SAN FRANCISCO -- As same-sex couples continued to make their way to San Francisco City Hall to exchange wedding vows Saturday, lawyers for the sponsors of the gay marriage ban filed an emergency petition, asking the U.S. Supreme Court to intervene and stop the weddings.

Attorneys with the Arizona-based Alliance Defending Freedom claim in the petition that the 9th U.S. Circuit Court of Appeals acted prematurely and unfairly Friday when it allowed gay marriage to resume by lifting a stay on same-sex marriages in California while a lawsuit challenging the ban made its way to and through the Supreme Court.

Alliance Defending Freedom Senior Counsel Austin Nimocks said the Supreme Court's consideration of the case is not done yet because his clients still have 22 days to ask the justices to reconsider their decision holding that Proposition 8's backers did not have legal authority to defend the ban.

Andy Pugno, attorney for the ProtectMarriage.com Coalition, the official proponents of Proposition 8, said: "People on both sides of this debate should at least agree that the courts must follow their own rules. This kind of lawlessness just further weakens the public's confidence in the legitimacy of our legal system. We hope the Supreme Court will step in and restore some order here."

Despite the latest legal manueverings by the proponents of Proposition 8, same-sex nuptials went on -- blissfully.

At the top of the grand staircase at San Francisco City Hall stood Oakland residents Jeff Small and John Hauser with a marriage commissioner and six friends, scanning the vast rotunda for a quiet spot to hold their wedding ceremony.

Hauser, 56, suggested the mayor's balcony on the other side of the room, and all heads turned in that direction.

"I am totally fine with it," said Small, 45. "Let's start our marriage off right. I'll do whatever you like."

About 10 minutes later, they were pronounced "spouses for life."

Less than 24 hours after the 9th Circuit's ruling, more than 100 couples had already married by noon Saturday, with dozens more expected before the closure of City Hall on Saturday evening. Weddings will also be held there 9 a.m. to 5 p.m. Sunday.

The Oakland men, as fate would have it, met 17 years ago Sunday at a San Francisco Pride celebration and have been together since.

"It's a great coincidence,'' said Small. "It's a very special Pride. Never in my lifetime did I think we'd be getting married."

Alameda, Contra Costa and Santa Clara counties did not open their clerk's offices for same-same marriage this weekend, so many couples went to San Francisco.

But many were there already for the annual San Francisco Pride celebration and parade, which is expected to draw between 1 million and 1.5 million to the heart of the city Sunday.

That was the case with Jessica Revell, 25, and Madden Revell, 21, both of Long Beach. They met through friends two years ago at the San Francisco Pride celebration, and last weekend the women held a commitment ceremony in San Diego.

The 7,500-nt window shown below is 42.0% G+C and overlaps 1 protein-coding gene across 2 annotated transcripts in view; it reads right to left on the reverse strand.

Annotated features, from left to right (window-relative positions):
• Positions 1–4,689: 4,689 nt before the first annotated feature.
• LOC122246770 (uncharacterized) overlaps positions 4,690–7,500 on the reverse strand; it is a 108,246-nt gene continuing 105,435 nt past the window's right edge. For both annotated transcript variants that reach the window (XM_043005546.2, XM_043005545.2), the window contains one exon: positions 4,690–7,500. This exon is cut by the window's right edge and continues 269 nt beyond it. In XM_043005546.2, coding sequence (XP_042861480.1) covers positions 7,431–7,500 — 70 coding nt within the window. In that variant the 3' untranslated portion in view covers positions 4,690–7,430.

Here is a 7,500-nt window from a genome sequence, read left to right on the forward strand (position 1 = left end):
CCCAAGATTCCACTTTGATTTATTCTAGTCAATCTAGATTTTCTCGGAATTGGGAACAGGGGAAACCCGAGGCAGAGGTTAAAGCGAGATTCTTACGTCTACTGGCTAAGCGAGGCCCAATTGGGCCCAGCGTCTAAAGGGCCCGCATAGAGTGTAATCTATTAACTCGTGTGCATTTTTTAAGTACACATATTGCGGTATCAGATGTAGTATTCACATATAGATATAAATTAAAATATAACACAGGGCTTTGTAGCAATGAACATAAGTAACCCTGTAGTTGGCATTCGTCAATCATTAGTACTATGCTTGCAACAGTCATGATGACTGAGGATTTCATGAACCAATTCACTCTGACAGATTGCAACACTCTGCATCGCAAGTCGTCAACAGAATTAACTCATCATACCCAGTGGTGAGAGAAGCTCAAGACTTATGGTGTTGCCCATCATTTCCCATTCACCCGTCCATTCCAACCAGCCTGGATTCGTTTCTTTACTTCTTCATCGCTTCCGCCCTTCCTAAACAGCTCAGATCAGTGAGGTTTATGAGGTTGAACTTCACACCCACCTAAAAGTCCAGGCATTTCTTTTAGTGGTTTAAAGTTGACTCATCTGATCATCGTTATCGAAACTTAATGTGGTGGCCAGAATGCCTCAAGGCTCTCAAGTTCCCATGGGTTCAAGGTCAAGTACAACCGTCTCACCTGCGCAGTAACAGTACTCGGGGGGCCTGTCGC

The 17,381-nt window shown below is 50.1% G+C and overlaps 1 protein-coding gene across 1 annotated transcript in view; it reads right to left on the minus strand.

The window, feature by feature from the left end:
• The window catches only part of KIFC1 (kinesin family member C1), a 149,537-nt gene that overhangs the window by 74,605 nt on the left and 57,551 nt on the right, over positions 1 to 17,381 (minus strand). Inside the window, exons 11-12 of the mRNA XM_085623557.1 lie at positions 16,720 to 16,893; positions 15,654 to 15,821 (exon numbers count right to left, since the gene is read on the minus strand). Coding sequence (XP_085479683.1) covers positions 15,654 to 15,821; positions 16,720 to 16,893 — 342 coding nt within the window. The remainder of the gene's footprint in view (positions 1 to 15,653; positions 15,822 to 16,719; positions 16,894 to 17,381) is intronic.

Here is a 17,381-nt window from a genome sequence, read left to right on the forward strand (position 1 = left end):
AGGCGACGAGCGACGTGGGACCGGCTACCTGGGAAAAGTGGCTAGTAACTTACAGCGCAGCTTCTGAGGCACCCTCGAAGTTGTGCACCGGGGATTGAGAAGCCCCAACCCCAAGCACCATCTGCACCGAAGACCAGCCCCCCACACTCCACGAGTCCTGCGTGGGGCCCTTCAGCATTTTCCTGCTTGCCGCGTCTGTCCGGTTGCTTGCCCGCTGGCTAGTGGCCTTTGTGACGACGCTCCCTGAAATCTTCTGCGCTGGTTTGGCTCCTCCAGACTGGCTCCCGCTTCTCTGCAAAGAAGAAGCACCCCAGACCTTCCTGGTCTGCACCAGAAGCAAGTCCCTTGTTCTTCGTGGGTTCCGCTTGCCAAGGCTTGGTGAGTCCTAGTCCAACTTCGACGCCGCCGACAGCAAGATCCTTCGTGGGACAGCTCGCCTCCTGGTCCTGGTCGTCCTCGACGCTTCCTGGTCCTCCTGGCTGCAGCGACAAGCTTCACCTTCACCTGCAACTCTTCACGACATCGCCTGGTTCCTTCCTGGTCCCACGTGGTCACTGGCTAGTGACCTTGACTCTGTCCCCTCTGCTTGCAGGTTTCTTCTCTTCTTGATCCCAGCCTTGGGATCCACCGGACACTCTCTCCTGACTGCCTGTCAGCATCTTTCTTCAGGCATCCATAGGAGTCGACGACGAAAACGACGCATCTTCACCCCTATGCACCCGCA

They were back in San Francisco Friday for Pride. After the surprise court decision came down, the two women quickly made plans to legalize their union Saturday. "We've talked about getting married for a very long time, and now we can,'' said Madden Revell.

Jessica Revell said before the legalization of same-sex marriage she felt marginalized. "Now we are the same as everyone. We matter,'' she said. "Now that the law is cool with it, I don't care what (people's) personal opinions are. When you don't have a law backing you, you're the different one."

Both women wore white to marry. A white T-shirt, that is, with the word "Bride" emblazoned on the front. People sold white and red roses in the rotunda, there were spectators, a crush of media, and lots of hugs, tears, cheers of joy and cellphone camera pictures.

Couples came in all types of attire Saturday, from the same orange and white Hawaiian shirts to formal off-white dresses for women to guys with matching wicker fedoras. The rainbow pride flag adorned bracelets, earrings, scarves, socks and even a few tutus.

The first couple to exchange vows at San Francisco City Hall on Friday were Kris Perry, 48, and Sandy Stier, the Berkeley couple whose case brought down the Proposition 8 ban.

Carmen Chu, San Francisco's assessor-recorder, said at least 60 people have been trained as deputy marriage commissioners, with at least 20 on duty this weekend.

Another 40 volunteers and a handful of staff members helped greet and direct people, process paperwork and handout cupcakes to couples. "We have so much outpouring of support from volunteers and so many people who want to help," said Chu. "What drives all of us is (getting married) is such a wonderful moment. People have been waiting way too long to get married, and, understanding the struggle that has happened, we are not interested in making people wait any longer."

The Associated Press contributed to this report. Follow Kristin J. Bender at Twitter.com/kjbender.